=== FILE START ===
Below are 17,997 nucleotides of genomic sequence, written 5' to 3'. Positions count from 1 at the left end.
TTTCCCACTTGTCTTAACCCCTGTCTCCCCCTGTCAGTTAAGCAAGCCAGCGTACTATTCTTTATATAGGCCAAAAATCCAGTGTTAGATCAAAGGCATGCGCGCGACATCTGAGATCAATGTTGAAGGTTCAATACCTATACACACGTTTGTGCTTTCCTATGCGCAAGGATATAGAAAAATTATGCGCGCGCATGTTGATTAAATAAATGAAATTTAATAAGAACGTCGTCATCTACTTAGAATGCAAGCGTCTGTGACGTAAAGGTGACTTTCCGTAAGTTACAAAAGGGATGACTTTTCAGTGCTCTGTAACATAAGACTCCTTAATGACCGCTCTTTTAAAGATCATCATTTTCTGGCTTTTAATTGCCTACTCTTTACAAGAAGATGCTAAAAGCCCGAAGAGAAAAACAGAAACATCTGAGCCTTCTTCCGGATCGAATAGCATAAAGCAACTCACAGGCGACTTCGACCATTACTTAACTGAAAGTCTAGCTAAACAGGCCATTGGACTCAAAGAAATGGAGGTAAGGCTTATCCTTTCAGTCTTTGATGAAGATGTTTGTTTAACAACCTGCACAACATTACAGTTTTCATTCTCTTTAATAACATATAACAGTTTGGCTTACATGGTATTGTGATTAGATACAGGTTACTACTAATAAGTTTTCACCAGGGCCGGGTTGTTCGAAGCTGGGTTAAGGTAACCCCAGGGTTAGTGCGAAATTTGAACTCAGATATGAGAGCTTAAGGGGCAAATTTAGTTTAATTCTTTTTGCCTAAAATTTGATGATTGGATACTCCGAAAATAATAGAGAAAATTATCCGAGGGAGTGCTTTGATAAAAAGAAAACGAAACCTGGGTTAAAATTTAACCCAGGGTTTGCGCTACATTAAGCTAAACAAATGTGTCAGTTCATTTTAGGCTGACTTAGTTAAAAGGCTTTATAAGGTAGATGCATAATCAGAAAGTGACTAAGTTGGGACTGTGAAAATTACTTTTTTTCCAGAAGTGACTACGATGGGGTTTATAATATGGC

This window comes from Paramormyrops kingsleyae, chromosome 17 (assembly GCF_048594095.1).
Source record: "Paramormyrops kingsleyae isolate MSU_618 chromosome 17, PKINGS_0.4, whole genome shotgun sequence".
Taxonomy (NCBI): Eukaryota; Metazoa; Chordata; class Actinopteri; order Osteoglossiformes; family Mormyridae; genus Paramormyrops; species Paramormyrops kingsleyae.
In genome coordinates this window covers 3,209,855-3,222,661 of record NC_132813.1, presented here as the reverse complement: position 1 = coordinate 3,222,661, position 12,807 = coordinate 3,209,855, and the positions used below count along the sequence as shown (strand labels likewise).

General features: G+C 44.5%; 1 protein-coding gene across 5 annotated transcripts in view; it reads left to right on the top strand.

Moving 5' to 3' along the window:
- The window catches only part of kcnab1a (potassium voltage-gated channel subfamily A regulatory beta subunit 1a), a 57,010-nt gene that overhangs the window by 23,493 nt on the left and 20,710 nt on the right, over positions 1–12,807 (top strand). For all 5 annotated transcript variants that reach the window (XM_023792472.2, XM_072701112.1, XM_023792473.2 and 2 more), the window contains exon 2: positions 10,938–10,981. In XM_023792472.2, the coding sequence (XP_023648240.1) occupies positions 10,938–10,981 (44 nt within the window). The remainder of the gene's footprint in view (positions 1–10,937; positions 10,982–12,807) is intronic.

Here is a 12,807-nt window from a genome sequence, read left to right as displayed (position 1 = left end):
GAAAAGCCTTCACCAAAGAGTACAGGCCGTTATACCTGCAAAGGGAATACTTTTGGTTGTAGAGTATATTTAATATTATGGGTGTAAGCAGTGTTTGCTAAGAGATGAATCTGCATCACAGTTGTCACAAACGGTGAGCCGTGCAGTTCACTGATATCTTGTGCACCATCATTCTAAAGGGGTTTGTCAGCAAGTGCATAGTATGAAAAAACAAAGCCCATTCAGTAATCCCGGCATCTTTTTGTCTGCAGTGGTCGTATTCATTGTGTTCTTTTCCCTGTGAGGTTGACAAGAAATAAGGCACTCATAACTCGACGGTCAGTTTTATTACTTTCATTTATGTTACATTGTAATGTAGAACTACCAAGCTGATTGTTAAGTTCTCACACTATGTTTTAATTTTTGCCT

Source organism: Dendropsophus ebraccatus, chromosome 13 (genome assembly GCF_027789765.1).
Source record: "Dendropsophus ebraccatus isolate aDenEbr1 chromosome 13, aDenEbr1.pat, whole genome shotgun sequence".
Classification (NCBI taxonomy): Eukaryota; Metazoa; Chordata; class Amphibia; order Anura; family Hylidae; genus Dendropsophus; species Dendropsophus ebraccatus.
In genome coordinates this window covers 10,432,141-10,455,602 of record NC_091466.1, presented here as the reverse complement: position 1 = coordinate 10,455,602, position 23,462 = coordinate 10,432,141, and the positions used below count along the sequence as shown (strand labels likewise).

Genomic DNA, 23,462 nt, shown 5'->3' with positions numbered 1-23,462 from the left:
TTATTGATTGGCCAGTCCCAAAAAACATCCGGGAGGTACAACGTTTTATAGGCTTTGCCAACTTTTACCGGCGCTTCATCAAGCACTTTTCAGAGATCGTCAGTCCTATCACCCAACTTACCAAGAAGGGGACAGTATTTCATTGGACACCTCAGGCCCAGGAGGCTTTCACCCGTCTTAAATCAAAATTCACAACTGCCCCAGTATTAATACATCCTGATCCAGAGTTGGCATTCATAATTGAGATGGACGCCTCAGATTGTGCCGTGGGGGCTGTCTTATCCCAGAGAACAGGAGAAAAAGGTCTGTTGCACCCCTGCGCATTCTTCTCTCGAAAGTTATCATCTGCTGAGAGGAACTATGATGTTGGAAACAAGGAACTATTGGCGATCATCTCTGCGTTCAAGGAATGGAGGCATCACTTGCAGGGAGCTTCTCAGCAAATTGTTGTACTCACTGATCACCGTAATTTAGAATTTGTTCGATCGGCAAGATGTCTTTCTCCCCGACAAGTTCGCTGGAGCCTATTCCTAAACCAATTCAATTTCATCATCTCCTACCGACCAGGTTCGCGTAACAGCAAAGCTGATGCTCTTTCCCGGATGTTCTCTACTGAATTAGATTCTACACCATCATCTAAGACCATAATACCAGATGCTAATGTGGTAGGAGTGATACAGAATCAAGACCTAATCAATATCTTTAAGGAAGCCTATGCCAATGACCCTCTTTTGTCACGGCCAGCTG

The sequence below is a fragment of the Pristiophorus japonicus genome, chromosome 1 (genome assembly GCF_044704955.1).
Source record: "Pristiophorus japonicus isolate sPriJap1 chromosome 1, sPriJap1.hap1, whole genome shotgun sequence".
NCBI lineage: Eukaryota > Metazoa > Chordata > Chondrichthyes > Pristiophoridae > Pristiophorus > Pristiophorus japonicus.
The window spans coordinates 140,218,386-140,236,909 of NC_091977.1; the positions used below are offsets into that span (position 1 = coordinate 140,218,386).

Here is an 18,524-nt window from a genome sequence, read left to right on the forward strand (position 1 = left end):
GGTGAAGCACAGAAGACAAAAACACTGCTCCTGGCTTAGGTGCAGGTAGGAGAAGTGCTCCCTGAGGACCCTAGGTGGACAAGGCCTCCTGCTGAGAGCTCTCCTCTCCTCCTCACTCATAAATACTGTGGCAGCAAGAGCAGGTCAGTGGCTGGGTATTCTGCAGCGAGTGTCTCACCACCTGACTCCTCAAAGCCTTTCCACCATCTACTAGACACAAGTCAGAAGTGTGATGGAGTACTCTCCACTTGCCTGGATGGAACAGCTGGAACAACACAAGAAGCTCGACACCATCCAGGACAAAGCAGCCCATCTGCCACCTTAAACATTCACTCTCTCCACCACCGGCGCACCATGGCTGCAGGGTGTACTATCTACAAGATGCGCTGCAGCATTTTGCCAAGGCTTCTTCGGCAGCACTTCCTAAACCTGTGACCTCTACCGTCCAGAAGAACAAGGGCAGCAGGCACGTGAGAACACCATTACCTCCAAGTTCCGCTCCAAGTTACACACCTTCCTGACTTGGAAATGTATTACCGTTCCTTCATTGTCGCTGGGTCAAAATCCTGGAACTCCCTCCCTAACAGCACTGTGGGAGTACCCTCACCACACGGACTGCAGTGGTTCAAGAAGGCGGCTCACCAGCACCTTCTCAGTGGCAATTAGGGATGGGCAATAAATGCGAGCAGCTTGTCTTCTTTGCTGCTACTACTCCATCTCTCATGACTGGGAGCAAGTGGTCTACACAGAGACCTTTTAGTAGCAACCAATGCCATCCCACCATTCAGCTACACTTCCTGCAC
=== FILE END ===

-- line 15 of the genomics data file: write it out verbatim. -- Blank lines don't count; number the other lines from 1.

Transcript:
In genome coordinates this window covers 10,432,141-10,455,602 of record NC_091466.1, presented here as the reverse complement: position 1 = coordinate 10,455,602, position 23,462 = coordinate 10,432,141, and the positions used below count along the sequence as shown (strand labels likewise).